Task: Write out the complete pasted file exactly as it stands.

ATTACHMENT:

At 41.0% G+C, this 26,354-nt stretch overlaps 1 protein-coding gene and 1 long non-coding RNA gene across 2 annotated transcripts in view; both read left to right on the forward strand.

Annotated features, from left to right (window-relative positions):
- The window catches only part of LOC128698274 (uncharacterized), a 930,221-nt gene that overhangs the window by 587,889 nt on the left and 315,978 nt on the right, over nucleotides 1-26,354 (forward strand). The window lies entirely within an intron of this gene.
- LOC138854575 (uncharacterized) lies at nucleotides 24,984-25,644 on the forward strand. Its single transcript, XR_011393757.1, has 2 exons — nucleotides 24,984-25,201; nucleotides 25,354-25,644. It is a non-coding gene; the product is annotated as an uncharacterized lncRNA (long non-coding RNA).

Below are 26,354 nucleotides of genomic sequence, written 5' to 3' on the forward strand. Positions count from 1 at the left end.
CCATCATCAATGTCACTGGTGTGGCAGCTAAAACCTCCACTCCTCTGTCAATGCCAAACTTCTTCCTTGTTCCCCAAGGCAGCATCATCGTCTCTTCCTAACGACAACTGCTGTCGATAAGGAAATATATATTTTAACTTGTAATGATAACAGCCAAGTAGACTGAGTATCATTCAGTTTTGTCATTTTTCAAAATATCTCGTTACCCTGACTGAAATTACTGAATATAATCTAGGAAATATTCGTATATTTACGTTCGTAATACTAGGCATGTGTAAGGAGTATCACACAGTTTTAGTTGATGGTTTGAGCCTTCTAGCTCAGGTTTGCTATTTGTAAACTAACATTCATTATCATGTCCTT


At 41.0% G+C, this 26,354-nt stretch overlaps 1 protein-coding gene and 1 long non-coding RNA gene across 2 annotated transcripts in view; both read left to right on the forward strand.

Annotated features, from left to right (window-relative positions):
- The window catches only part of LOC128698274 (uncharacterized), a 930,221-nt gene that overhangs the window by 587,889 nt on the left and 315,978 nt on the right, over nucleotides 1-26,354 (forward strand). The window lies entirely within an intron of this gene.
- LOC138854575 (uncharacterized) lies at nucleotides 24,984-25,644 on the forward strand. Its single transcript, XR_011393757.1, has 2 exons — nucleotides 24,984-25,201; nucleotides 25,354-25,644. It is a non-coding gene; the product is annotated as an uncharacterized lncRNA (long non-coding RNA).

Below are 26,354 nucleotides of genomic sequence, written 5' to 3' on the forward strand. Positions count from 1 at the left end.
CCATCATCAATGTCACTGGTGTGGCAGCTAAAACCTCCACTCCTCTGTCAATGCCAAACTTCTTCCTTGTTCCCCAAGGCAGCATCATCGTCTCTTCCTAACGACAACTGCTGTCGATAAGGAAATATATATTTTAACTTGTAATGATAACAGCCAAGTAGACTGAGTATCATTCAGTTTTGTCATTTTTCAAAATATCTCGTTACCCTGACTGAAATTACTGAATATAATCTAGGAAATATTCGTATATTTACGTTCGTAATACTAGGCATGTGTAAGGAGTATCACACAGTTTTAGTTGATGGTTTGAGCCTTCTAGCTCAGGTTTGCTATTTGTAAACTAACATTCATTATCATGTCCTT